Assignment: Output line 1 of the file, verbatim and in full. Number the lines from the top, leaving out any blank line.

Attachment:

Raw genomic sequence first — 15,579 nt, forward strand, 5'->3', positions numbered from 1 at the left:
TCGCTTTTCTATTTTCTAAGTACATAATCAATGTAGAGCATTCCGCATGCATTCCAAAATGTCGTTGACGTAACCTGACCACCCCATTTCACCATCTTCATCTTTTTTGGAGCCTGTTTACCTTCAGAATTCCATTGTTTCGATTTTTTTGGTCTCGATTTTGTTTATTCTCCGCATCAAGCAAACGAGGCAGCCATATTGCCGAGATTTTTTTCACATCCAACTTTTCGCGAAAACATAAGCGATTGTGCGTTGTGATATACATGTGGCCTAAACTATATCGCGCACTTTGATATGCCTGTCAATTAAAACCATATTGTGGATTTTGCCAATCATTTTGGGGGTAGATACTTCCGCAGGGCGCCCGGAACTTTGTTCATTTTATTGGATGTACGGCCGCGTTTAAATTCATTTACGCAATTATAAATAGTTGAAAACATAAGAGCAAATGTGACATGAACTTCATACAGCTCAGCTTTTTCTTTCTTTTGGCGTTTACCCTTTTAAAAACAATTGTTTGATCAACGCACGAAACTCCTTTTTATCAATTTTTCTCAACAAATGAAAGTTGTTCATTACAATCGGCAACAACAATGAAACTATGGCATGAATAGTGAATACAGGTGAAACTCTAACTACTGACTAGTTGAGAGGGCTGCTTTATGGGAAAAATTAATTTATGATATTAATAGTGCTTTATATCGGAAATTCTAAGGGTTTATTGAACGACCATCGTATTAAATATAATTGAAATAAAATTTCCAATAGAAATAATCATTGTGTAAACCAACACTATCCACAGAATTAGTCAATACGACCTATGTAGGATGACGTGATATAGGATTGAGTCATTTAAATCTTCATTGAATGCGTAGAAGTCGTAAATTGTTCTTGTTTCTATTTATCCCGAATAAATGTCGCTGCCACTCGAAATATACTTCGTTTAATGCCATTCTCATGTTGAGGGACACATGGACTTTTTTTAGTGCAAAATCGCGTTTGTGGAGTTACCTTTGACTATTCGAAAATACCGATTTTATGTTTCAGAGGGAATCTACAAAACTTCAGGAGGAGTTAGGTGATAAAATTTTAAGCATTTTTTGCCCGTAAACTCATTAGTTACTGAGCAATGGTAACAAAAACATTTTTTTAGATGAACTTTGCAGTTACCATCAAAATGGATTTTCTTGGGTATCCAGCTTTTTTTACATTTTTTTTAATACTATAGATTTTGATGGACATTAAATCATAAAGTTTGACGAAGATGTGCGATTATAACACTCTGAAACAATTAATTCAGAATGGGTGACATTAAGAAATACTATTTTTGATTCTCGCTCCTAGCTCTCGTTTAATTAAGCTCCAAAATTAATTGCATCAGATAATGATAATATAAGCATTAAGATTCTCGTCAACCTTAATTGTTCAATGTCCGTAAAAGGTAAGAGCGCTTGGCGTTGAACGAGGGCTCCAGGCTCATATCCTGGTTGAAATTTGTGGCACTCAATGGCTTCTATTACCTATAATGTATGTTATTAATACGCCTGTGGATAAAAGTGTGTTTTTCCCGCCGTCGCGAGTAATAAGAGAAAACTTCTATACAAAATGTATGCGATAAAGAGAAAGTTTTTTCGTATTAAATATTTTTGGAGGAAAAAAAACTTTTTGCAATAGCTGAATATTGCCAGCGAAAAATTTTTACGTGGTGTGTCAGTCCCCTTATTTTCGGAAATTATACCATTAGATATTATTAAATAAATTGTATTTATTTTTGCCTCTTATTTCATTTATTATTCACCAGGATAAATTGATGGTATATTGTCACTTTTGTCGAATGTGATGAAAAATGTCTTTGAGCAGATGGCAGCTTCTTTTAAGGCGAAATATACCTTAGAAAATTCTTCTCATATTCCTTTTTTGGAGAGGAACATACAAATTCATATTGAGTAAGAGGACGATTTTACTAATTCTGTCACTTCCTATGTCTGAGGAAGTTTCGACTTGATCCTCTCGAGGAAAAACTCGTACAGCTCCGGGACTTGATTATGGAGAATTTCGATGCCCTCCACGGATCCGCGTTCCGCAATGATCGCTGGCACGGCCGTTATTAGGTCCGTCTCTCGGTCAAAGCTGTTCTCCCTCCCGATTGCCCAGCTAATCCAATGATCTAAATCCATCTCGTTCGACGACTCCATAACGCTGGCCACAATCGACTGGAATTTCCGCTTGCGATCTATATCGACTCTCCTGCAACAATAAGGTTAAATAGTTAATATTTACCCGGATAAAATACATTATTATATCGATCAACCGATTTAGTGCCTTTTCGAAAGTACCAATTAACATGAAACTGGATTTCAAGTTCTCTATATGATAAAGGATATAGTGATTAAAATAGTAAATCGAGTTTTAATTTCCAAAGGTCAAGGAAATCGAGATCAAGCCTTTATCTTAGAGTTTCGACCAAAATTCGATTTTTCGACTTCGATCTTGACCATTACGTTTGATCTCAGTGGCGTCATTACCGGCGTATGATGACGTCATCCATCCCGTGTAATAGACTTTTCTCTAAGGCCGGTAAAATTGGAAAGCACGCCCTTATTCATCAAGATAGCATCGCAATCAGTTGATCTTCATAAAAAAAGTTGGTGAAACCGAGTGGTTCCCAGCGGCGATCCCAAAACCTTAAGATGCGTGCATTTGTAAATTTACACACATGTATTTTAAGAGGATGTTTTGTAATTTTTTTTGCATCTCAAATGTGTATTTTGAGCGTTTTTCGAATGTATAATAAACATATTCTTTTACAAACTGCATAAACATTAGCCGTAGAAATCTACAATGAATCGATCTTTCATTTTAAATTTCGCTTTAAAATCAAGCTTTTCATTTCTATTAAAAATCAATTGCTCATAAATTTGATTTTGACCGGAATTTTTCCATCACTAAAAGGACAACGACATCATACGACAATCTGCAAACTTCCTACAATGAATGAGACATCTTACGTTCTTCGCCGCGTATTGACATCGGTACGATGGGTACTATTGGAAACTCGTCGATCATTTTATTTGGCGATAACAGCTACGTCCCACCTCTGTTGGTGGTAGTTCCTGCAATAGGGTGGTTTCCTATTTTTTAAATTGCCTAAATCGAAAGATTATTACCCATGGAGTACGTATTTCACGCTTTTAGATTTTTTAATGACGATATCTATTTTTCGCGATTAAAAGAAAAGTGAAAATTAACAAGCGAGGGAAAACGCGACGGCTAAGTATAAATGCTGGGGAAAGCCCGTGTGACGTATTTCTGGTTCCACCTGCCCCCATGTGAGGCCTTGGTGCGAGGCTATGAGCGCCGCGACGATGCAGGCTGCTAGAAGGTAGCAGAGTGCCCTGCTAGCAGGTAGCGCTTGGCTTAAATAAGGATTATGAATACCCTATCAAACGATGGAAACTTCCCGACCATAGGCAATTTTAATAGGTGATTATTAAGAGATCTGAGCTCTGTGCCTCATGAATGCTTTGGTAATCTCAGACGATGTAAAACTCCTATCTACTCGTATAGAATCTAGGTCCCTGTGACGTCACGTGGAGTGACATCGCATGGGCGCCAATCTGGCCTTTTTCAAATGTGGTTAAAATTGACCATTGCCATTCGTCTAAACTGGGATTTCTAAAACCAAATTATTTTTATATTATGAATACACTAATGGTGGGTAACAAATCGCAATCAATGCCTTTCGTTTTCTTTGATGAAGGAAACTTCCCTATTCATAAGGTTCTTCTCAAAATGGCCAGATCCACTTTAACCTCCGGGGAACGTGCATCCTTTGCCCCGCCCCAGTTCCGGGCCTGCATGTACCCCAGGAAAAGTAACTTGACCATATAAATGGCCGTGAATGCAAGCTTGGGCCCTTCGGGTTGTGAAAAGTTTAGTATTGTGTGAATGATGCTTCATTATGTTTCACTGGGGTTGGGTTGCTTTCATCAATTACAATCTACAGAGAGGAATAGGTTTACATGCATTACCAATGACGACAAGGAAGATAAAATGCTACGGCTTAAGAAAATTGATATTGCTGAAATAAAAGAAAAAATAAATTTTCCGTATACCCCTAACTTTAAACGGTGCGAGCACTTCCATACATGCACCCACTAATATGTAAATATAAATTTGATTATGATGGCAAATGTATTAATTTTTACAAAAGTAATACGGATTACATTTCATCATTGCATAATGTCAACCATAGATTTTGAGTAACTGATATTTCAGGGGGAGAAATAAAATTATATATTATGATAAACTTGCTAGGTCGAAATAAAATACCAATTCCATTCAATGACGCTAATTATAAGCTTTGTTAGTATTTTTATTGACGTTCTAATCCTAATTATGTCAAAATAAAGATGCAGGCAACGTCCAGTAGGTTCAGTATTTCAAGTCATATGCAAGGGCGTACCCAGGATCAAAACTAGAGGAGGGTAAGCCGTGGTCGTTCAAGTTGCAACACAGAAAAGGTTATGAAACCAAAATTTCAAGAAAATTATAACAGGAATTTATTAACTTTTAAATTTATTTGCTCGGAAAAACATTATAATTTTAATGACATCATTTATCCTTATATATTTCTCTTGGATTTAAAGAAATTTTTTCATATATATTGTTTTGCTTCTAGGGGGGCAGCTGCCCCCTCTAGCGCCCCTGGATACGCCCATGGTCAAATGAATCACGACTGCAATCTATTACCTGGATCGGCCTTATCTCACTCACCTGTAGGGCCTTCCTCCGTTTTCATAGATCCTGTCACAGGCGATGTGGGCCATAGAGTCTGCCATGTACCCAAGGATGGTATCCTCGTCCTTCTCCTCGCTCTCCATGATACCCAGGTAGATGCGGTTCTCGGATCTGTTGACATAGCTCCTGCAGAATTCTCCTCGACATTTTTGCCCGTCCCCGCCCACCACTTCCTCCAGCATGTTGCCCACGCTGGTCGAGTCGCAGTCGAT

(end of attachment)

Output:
Raw genomic sequence first — 15,579 nt, forward strand, 5'->3', positions numbered from 1 at the left: